This page ad­vo­cates that sci­en­tific ar­ti­cles should re­port like­li­hood func­tions in­stead of p-val­ues. A like­li­hood func­tion for a piece of ev­i­dence \(e\) is a func­tion \(\mathcal L\) which says, for each hy­poth­e­sis \(H\) in some set of hy­pothe­ses, the prob­a­bil­ity that \(H\) as­signed to \(e\), writ­ten \(\mathcal L_e(H)\).noteMany au­thors write \(\mathcal L(H \mid e)\) in­stead. We think this is con­fus­ing, as then \(\mathcal L(H \mid e) = \mathbb P(e \mid H),\) and it’s hard enough for stu­dents of statis­tics to keep “prob­a­bil­ity of \(H\) given \(e\)” and “prob­a­bil­ity of \(e\) given \(H\)” straight as it is if the no­ta­tion isn’t swapped around ev­ery so of­ten. For ex­am­ple, if \(e\) is “this coin, flipped 6 times, gen­er­ated HHHHHT”, and the set of hy­pothe­ses are \(H_{0.25} =\) “the coin only pro­duces heads 25% of the time” and \(H_{0.5}\) = “the coin is fair”, then \(\mathcal L_e(H_{0.25})\) \(=\) \(0.25^5 \cdot 0.75\) \(\approx 0.07\%\) and \(\mathcal L_e(H_{0.5})\) \(=\) \(0.5^6\) \(\approx 1.56\%,\) for a like­li­hood ra­tio of about \(21 : 1\) in fa­vor of the coin be­ing fair (as op­posed to bi­ased 75% to­wards tails).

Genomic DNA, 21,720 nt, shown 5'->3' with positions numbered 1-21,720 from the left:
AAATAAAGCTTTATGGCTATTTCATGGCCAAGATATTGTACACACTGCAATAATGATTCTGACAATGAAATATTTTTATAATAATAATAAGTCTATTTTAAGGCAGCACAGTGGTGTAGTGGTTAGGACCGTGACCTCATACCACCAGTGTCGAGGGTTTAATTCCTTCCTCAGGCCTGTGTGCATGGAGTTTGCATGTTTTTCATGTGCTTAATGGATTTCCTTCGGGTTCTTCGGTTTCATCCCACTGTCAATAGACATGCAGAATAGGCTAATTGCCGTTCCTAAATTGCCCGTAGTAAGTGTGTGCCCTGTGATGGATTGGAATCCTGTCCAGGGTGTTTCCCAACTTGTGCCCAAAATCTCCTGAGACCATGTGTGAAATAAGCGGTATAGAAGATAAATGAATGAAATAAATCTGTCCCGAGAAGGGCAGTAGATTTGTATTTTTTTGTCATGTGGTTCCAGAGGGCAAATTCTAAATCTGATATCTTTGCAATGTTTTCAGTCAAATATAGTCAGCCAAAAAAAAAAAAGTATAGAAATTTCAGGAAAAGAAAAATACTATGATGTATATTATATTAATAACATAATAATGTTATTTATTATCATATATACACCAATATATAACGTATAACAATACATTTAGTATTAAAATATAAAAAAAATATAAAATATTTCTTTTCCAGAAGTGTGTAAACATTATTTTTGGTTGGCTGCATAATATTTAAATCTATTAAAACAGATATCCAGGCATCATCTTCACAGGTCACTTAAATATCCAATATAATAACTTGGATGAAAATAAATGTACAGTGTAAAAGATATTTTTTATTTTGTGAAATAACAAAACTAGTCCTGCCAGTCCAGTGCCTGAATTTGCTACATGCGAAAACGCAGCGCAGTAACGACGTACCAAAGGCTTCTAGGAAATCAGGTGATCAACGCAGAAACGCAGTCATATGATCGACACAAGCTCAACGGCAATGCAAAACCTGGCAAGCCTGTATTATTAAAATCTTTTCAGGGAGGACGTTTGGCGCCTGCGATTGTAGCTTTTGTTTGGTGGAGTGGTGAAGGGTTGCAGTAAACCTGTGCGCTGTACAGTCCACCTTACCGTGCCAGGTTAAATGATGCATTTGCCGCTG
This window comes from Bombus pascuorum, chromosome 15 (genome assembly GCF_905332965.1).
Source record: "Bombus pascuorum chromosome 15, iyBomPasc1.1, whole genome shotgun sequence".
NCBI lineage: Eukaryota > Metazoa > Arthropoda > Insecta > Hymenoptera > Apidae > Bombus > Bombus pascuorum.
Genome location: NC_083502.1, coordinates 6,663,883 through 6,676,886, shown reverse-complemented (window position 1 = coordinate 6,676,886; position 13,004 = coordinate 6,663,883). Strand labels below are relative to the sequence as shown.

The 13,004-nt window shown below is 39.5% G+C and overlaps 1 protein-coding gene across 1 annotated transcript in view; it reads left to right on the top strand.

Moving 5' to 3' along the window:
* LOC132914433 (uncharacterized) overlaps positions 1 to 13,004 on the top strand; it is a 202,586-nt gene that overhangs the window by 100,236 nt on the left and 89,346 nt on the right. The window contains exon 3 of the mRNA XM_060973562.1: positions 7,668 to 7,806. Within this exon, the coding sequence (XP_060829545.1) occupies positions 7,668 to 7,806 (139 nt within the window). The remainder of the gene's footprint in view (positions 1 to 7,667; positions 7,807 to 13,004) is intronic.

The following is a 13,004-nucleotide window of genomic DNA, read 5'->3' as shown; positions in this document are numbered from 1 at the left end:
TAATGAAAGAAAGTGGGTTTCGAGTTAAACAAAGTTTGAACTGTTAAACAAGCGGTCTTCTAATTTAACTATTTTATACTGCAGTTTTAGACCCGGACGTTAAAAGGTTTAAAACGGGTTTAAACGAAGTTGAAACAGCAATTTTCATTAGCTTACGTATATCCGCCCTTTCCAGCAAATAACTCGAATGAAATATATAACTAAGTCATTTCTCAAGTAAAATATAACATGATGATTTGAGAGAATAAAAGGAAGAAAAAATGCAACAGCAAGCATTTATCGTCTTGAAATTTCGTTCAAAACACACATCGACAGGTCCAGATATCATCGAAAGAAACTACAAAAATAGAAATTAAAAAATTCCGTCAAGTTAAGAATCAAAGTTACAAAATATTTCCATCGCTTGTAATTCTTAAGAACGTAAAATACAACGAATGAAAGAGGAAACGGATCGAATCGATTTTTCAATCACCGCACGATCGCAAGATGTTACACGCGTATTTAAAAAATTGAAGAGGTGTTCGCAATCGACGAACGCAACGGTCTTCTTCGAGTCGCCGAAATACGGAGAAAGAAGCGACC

In fact, with a sin­gle like­li­hood func­tion, we can re­port the amount of sup­port \(e\) gives to ev­ery hy­poth­e­sis \(H_b\) of the form “the coin has bias \(b\) to­wards heads”:noteTo learn how this graph was gen­er­ated, see Bayes’ rule: Func­tional form.

Note that this like­li­hood func­tion is not tel­ling us the prob­a­bil­ity that the coin is ac­tu­ally bi­ased, it is only tel­ling us how much the ev­i­dence sup­ports each hy­poth­e­sis. For ex­am­ple, this graph says that HHHHHT pro­vides about 3.8 times as much ev­i­dence for \(H_{0.75}\) over \(H_{0.5}\), and about 81 times as much ev­i­dence for \(H_{0.75}\) over \(H_{0.25}.\)